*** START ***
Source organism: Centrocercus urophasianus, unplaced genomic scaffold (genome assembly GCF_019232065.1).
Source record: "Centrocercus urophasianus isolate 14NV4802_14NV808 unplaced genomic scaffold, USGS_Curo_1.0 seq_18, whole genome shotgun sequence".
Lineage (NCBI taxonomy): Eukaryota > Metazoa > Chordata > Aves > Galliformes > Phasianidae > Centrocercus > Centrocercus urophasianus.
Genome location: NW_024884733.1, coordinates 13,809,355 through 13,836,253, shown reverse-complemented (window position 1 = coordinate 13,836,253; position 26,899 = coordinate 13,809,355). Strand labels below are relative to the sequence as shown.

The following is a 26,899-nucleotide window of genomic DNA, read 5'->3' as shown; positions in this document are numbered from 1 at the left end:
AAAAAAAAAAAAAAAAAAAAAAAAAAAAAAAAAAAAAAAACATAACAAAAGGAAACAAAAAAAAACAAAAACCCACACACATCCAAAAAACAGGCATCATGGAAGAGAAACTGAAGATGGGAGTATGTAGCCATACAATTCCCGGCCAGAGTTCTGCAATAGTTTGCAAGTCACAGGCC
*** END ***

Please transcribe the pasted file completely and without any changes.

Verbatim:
Source organism: Centrocercus urophasianus, unplaced genomic scaffold (genome assembly GCF_019232065.1).
Source record: "Centrocercus urophasianus isolate 14NV4802_14NV808 unplaced genomic scaffold, USGS_Curo_1.0 seq_18, whole genome shotgun sequence".
Lineage (NCBI taxonomy): Eukaryota > Metazoa > Chordata > Aves > Galliformes > Phasianidae > Centrocercus > Centrocercus urophasianus.
Genome location: NW_024884733.1, coordinates 13,809,355 through 13,836,253, shown reverse-complemented (window position 1 = coordinate 13,836,253; position 26,899 = coordinate 13,809,355). Strand labels below are relative to the sequence as shown.

The following is a 26,899-nucleotide window of genomic DNA, read 5'->3' as shown; positions in this document are numbered from 1 at the left end:
AAAAAAAAAAAAAAAAAAAAAAAAAAAAAAAAAAAAAAAACATAACAAAAGGAAACAAAAAAAAACAAAAACCCACACACATCCAAAAAACAGGCATCATGGAAGAGAAACTGAAGATGGGAGTATGTAGCCATACAATTCCCGGCCAGAGTTCTGCAATAGTTTGCAAGTCACAGGCC